Equities ended mixed and down from the day's highs Monday with FAANGs, biotech, and software outperforming as the market grappled with a muddled picture on hopes for economic recovery. The Dow industrials fell 0.5 percent, the S&P 500 firmed 0.1 percent, and the NASDAQ was up 0.8 percent.
Markets appear hopeful about re-openings around the US and in Europe but have been disconcerted by news of virus cases in the White House, and by reports of resurgent infection rates in Germany, China, Korea, and elsewhere after lockdowns eased.
Health care was the best performer, led by biotech, along with technology, with support from the FAANGs, especially Google, up 1.4 percent, and Facebook, up 0.4 percent. Strength in Amazon, up 1.2 percent, lifted consumer discretionary shares. Lagging were credit cards, banks, airlines, autos, and homebuilders on concerns over the near-term virus effects.
These data reflect observations at 4:00 PM US ET: Dated Brent spot crude oil fell by 75 cents to US$30.07, while spot gold fell US$8.46 to US$1,697.95. The US dollar rose against most major currencies. The US Treasury 30-year bond yield rose 5 basis points to 1.43 percent while the 10-year note yield rose 2 basis points to 0.71 percent.
Worries about a second wave of coronavirus infections hurt equities Monday as Korea and Germany reported an uptick in cases after lockdowns were lifted. The Europe-wide STOXX 600 eased 0.4 percent, the German DAX slipped 0.7 percent, the French CAC fell 1.3 percent, and the UK FTSE-100 rose 0.1 percent.
European markets have also been unsettled by the dispute between Germany and the European Union over the legality of the ECB's asset purchase program, which has been the key macroeconomic policy support in Europe. The European Court of Justice on Friday rebuked Germany's top court for ruling against the ECB's bond-buying program.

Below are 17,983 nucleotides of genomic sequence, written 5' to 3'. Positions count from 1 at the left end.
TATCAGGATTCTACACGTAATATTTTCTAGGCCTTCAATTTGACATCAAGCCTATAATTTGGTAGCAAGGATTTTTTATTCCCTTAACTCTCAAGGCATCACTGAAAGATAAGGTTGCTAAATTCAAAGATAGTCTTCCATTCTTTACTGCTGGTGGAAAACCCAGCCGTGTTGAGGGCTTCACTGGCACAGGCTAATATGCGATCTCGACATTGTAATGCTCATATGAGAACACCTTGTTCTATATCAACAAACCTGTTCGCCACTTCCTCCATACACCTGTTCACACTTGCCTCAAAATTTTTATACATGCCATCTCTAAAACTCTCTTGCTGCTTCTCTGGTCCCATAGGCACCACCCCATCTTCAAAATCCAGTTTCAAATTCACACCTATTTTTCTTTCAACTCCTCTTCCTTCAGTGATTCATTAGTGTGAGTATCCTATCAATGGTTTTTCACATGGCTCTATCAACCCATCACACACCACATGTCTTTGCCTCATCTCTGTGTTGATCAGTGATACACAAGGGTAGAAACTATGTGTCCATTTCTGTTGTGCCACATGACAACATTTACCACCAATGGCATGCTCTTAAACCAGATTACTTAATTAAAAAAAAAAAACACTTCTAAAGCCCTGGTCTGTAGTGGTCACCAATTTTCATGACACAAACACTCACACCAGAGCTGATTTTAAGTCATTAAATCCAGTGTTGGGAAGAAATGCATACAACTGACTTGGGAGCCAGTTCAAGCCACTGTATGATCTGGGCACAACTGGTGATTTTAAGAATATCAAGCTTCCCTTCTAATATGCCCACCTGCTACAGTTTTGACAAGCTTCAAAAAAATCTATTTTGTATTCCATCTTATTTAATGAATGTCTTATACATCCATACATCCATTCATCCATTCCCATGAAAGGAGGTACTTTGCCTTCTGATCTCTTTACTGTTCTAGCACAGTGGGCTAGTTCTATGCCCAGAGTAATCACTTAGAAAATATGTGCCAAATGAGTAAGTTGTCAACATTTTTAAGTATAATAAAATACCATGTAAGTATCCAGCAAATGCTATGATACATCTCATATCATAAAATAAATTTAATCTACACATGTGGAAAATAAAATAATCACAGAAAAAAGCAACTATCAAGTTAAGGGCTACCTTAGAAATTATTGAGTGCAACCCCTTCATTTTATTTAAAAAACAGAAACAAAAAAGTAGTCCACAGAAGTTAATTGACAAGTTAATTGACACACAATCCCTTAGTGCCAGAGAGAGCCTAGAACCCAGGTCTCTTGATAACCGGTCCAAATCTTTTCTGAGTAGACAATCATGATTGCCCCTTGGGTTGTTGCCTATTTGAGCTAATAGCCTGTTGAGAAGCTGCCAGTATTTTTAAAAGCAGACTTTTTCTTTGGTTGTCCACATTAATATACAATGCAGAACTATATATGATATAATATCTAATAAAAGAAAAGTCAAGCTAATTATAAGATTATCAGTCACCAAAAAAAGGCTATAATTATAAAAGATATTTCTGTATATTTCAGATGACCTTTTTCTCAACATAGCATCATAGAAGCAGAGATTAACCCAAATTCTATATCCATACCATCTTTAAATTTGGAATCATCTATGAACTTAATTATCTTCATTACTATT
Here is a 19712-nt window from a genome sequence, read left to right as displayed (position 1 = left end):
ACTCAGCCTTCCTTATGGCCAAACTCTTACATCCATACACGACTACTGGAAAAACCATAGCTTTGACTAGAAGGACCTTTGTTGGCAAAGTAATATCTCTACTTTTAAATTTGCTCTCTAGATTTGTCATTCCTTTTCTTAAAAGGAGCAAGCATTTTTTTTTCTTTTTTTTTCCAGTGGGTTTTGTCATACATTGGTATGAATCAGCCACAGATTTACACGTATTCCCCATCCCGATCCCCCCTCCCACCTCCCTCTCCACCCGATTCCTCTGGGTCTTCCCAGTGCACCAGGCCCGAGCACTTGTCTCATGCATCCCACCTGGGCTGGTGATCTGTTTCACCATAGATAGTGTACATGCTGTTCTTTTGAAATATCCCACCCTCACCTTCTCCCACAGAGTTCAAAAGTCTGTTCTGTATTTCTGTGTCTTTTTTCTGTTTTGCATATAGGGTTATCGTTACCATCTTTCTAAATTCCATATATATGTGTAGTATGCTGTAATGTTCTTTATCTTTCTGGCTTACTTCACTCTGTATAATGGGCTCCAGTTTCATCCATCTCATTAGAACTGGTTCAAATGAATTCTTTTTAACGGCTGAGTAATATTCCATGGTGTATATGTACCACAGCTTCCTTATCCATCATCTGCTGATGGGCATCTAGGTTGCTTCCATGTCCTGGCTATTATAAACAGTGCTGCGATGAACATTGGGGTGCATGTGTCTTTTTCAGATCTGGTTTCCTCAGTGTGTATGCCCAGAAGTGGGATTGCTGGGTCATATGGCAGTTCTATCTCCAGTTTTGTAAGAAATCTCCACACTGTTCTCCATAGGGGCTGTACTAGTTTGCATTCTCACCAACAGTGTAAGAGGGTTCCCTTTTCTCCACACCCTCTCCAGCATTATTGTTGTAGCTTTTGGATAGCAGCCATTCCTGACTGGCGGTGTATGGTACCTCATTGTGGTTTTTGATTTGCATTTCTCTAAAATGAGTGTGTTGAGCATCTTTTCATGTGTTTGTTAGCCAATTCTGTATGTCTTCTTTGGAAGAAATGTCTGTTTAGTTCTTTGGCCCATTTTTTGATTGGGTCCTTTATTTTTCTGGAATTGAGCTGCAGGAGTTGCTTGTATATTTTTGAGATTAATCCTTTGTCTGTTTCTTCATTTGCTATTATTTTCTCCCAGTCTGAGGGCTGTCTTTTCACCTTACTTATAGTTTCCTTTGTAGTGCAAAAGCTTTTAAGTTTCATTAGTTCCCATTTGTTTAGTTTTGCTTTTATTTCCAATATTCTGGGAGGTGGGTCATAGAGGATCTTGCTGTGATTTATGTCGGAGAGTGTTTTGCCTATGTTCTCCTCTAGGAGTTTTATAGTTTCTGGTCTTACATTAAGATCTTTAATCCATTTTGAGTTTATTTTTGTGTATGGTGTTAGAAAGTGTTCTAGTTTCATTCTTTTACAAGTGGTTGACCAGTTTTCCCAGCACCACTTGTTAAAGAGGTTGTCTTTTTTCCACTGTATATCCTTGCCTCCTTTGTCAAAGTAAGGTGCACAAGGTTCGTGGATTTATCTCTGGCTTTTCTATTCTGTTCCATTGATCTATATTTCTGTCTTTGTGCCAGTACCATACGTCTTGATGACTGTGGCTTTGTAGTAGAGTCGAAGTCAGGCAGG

Mining shares and airlines were among the weakest performers, with airlines hit by UK Prime Minister Boris Johnson's plan to impose a 14-day quarantine on some travelers entering the UK. Miners came under pressure on virus worries, with ArcelorMittal, the giant steelmaker, down 16 percent on a Moody's downgrade. Other sectors underperforming included banks, construction, autos, and insurance, while outperformers included health care,food & beverage, and personal & household goods.
Among companies reporting, German consumer goods maker Henkel fell 2.5 percent on a gloomy earnings report and after withdrawing its guidance for 2020. Bank of Ireland Group dropped 14 percent after huge loan impairment charges against earnings.
Most major Asian markets closed higher Monday, with a light regional data calendar keeping investors' focus on coronavirus developments. Authorities in Australian and New Zealand announced that public health restrictions will be eased in coming days, while reports indicate that the Japanese government will deliver a supplementary budget to allow additional spending to offset the economic impact of the pandemic. Renewed civil unrest in Hong Kong over the weekend resulted in several arrests and hospitalizations. Japan's Nikkei and Topix indices rose 1.1 percent and 1.5 percent respectively, Australia's All Ordinaries index closed up 1.3 percent, and Hong Kong's Hang Seng index advanced 1.5 percent. The Shanghai Composite index underperformed, closing flat on the day.
Total new yuan loans made by Chinese banks in April amounted to CNY1,700 billion, down from CNY2,850 billion in March, but well above the CNY1,020 billion recorded in April 2019 and the CNY1,180 billion recorded in April 2018. This stronger-than-normal level of lending likely reflects ongoing efforts to provide additional credit and liquidity in response to the economic impact of the coronavirus pandemic. Total outstanding loans rose by 13.1 percent on the year at the end of March, picking up from 12.7 percent in March.
On Tuesday in Asia/Pacific, Chinese CPI, Chinese PPI, Indian industrial production and Indian CPI reports are scheduled. In North America, the US CPI report is scheduled.